Delivered at Ames UCC on April 29, 2018.
©The Rev. Eileen Gebbie
Sermons are written to be heard rather than read.
Please join us for worship at 10:30 a.m. on Sundays.
A word of caution before I fully begin: Today I’m going to touch on violence against women.
If that is too raw a topic for you, too personal a pain, feel free to step outside into the beautiful air for ten minutes or go get some coffee in the Fellowship Hall. Do so knowing that you have done nothing to deserve the pain you have suffered, absolutely nothing. But I do hope you will come back for our song and prayer, for the good news of this community of peace, healing, and love.
Let’s all stand for a moment to stretch so that if anyone feels like leaving, she may do so unselfconsciously. Thank you.
Today Paul is in Athens, having left Philippi to continue his work of nurturing holy feast communities. That’s a 410-mile, or 118-hour, hike. Added to last week’s total, that’s at least 1,800 miles and 500 hours he’s gone for the love of God and God’s love of all people.
Athenians were known for their intellectual curiosity, so it is no surprise that outside of the Areopagus (the main administrative building) Paul finds people to engage with, in debate and conversation. The passage says that in addition to everyday Joes, Paul encounters followers of different philosophical schools.1
Paul calls attention to a local altar with an inscription that reads “To an unknown God.”
But God is known, Paul says. Look to Genesis he says. That is the God known and knowable by virtue of our existence here today. We may think we are searching for God, but God is always near. And God hopes we will return our attention to God. God hopes that we will finally return to the potential with which we are all gifted.
Humanity clearly has a very hard time with seeing each other as equally gifted of God, equally beloved of God.
As you know, in the week since we were last together, ten people were murdered and 15 injured by a man driving a van; he just plowed into them.
In some ways this event is unremarkable. Motor vehicles as weapons are becoming increasingly common. And the death toll was also not nearly as severe as in other terroristic events over this last year.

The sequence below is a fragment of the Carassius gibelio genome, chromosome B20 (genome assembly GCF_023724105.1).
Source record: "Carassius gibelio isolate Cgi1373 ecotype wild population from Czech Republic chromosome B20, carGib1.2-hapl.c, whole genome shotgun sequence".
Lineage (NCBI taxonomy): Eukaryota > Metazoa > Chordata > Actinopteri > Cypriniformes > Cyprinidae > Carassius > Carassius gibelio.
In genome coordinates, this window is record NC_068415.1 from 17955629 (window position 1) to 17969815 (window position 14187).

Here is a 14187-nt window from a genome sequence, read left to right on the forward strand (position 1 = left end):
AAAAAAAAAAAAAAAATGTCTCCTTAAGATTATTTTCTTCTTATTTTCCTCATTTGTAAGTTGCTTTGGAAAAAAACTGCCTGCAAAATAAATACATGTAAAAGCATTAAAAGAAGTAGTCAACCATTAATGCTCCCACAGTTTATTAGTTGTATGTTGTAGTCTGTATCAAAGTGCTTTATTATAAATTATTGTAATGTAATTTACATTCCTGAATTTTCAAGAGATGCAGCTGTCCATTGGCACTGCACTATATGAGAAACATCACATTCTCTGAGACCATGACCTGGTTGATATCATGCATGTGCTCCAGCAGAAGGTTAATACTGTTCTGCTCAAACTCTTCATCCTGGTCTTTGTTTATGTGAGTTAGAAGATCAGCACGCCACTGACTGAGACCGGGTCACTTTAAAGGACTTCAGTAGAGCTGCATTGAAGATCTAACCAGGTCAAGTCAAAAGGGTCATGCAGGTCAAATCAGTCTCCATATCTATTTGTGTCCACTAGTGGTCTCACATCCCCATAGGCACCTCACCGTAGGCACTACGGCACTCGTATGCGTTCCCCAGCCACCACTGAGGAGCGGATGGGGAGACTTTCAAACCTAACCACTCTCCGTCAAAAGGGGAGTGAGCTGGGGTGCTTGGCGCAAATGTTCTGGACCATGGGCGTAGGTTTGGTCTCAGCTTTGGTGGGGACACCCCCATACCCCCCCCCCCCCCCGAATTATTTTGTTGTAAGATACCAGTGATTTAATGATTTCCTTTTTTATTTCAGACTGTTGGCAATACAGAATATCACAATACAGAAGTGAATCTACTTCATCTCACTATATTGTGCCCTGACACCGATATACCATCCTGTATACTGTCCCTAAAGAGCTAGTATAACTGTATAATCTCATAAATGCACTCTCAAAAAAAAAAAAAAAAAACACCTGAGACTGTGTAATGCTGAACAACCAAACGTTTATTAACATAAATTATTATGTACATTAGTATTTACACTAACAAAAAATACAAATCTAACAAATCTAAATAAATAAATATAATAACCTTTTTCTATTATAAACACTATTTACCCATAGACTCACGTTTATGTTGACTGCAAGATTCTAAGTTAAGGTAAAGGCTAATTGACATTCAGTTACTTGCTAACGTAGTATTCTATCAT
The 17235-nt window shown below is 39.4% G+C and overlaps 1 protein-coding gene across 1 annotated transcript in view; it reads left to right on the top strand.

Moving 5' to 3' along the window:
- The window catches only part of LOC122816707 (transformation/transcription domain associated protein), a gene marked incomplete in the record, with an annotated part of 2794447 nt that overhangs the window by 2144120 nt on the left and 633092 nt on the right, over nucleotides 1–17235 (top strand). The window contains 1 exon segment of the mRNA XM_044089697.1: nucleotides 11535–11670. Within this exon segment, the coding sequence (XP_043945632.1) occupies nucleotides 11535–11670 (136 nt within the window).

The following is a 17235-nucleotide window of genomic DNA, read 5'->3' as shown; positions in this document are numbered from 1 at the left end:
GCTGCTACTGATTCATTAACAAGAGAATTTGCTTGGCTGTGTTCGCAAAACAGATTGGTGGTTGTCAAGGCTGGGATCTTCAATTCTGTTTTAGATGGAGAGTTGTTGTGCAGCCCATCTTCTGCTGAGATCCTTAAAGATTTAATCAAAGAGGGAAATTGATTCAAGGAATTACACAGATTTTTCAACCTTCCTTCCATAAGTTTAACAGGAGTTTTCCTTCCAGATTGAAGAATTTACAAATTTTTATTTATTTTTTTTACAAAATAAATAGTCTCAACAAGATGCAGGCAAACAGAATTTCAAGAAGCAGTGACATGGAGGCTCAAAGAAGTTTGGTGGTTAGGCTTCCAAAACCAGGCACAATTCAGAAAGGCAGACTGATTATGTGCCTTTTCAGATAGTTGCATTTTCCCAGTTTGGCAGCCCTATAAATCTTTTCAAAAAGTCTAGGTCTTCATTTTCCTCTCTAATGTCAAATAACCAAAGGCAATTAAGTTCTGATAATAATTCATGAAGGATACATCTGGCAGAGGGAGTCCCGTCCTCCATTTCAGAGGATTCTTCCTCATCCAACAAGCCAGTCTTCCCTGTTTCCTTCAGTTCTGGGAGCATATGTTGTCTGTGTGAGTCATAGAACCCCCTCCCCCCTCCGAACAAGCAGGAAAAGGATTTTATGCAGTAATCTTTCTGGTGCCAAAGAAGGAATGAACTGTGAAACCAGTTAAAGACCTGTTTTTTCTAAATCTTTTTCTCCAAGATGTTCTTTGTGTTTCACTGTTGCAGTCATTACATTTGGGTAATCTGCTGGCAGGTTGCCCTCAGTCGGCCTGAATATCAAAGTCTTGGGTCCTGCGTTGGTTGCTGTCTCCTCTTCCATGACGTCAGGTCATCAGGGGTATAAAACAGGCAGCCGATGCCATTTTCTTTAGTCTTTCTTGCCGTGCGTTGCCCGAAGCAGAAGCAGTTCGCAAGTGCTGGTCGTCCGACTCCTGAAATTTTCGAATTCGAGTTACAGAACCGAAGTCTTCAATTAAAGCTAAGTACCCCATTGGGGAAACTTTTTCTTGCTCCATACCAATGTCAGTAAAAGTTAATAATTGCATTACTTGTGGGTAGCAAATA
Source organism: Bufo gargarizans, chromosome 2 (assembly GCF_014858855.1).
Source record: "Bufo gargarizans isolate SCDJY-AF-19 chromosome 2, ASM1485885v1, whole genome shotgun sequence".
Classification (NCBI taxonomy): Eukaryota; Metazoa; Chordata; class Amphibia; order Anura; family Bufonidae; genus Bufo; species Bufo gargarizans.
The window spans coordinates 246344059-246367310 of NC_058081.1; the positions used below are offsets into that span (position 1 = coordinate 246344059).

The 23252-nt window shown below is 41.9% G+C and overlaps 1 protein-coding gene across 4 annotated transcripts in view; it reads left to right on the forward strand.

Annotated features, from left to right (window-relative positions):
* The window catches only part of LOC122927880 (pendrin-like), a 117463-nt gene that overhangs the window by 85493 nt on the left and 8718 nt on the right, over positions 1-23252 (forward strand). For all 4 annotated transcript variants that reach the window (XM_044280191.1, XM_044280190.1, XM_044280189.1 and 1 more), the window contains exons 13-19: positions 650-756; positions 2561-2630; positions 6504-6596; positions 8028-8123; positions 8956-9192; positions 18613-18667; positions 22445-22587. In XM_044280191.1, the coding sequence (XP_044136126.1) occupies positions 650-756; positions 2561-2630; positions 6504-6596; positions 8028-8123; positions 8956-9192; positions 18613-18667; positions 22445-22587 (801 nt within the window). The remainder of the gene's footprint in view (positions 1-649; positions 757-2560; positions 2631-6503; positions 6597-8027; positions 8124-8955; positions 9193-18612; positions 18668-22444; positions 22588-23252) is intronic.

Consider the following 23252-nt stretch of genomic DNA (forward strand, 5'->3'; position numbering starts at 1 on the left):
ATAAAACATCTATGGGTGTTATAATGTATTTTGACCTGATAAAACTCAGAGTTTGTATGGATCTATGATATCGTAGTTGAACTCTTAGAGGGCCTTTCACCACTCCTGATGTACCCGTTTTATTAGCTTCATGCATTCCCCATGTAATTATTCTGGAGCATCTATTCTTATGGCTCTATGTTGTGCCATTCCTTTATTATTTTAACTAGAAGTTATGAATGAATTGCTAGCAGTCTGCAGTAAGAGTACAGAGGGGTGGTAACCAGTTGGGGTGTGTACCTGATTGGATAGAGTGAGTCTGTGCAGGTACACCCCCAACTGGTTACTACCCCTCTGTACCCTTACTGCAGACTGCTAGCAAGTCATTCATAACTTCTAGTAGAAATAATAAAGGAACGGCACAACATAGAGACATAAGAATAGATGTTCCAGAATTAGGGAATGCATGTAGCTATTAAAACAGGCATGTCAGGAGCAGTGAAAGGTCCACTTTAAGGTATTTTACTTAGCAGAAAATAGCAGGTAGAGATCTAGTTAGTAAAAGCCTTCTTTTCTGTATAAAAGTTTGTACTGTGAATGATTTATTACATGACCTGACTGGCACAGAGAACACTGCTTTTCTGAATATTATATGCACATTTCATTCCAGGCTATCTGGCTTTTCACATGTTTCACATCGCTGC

But this particular crime, this particular criminal, returned to light a vicious ideology promulgated online. In it, straight men who have not been sexually active rail against men who have been and the women who have “denied” them. Members of this “community” have encouraged each other to castrate sexually active men and to rape all women, among other things. In this online space, the Toronto van driver has been praised as a saint.
At the core of this ideology is entitlement: entitlement to the bodies of women. The men—and it is only men who promulgate this position—are angry because they have not gotten what they feel is rightly theirs. Which is not new: Entitlement to female bodies has been around as long as there have been females.
What is different with Toronto is the weaponization of the hate and the application of that weapon at a larger and random scale. This isn’t a stalker obsessed with one woman. This isn’t an ex-husband who goes on to kill an ex-wife. These are straight men who have become so obsessed with their lack of sex, and so unwilling to look to their own part in that reality, that they have made what they call “involuntary celibacy” the fault of all women, and so the death of any women will do.
Our own ideology, our religion, is not free from such violent misogyny. Just open the Bible. When the townspeople want to attack your houseguests? Send out your daughters to be raped instead. That’s the story of Sodom. Want a baby? Rape your slave. That’s Abraham and Hagar. And, really from the start, women are nothing but trouble for men. Just look at Eve tricking Adam into eating the forbidden fruit.
No. Let’s not. Let’s not give any more credence to that old lie. But do let’s go to Eden. Do let’s go to the God of Genesis as Paul suggests.